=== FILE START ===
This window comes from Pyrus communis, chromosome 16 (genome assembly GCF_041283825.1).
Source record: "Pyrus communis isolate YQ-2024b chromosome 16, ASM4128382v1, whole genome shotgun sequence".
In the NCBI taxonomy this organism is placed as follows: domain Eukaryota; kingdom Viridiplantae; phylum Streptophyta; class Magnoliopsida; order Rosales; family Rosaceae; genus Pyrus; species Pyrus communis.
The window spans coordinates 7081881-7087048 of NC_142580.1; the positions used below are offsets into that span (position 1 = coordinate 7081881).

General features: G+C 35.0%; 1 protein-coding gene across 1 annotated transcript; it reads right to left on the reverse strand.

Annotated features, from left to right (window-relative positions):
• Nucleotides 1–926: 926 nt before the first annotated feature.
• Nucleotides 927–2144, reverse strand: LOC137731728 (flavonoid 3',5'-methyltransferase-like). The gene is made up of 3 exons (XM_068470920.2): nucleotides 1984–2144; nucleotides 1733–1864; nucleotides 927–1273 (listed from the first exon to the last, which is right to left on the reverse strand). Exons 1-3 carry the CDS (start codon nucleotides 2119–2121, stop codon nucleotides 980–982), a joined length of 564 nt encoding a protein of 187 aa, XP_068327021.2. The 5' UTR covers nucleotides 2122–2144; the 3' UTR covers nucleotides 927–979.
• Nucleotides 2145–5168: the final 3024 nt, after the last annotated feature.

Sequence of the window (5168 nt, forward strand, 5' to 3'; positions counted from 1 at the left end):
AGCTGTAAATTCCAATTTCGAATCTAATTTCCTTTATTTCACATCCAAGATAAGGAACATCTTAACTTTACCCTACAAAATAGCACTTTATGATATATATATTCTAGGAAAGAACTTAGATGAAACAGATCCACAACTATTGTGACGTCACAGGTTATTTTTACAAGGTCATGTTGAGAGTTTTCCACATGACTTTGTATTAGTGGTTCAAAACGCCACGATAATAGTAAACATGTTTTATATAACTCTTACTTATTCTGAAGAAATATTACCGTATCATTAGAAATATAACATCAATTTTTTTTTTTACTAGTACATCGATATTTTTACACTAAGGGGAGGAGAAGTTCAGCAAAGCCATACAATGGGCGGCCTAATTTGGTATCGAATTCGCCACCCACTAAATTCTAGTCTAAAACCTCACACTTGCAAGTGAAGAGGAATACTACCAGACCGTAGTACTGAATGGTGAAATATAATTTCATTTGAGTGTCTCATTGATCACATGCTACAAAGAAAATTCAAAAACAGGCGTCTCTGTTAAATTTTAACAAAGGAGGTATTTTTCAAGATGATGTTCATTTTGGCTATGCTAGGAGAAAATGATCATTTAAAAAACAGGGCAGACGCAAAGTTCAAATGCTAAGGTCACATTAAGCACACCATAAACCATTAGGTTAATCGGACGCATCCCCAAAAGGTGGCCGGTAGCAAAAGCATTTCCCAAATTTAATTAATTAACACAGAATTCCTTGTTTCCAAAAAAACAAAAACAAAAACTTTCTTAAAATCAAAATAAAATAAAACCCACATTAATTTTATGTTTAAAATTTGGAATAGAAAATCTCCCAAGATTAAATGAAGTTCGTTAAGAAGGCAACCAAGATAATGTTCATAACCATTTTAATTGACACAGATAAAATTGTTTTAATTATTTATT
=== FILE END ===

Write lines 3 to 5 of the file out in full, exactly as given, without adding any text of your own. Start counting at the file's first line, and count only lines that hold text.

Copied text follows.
In the NCBI taxonomy this organism is placed as follows: domain Eukaryota; kingdom Viridiplantae; phylum Streptophyta; class Magnoliopsida; order Rosales; family Rosaceae; genus Pyrus; species Pyrus communis.
The window spans coordinates 7081881-7087048 of NC_142580.1; the positions used below are offsets into that span (position 1 = coordinate 7081881).

General features: G+C 35.0%; 1 protein-coding gene across 1 annotated transcript; it reads right to left on the reverse strand.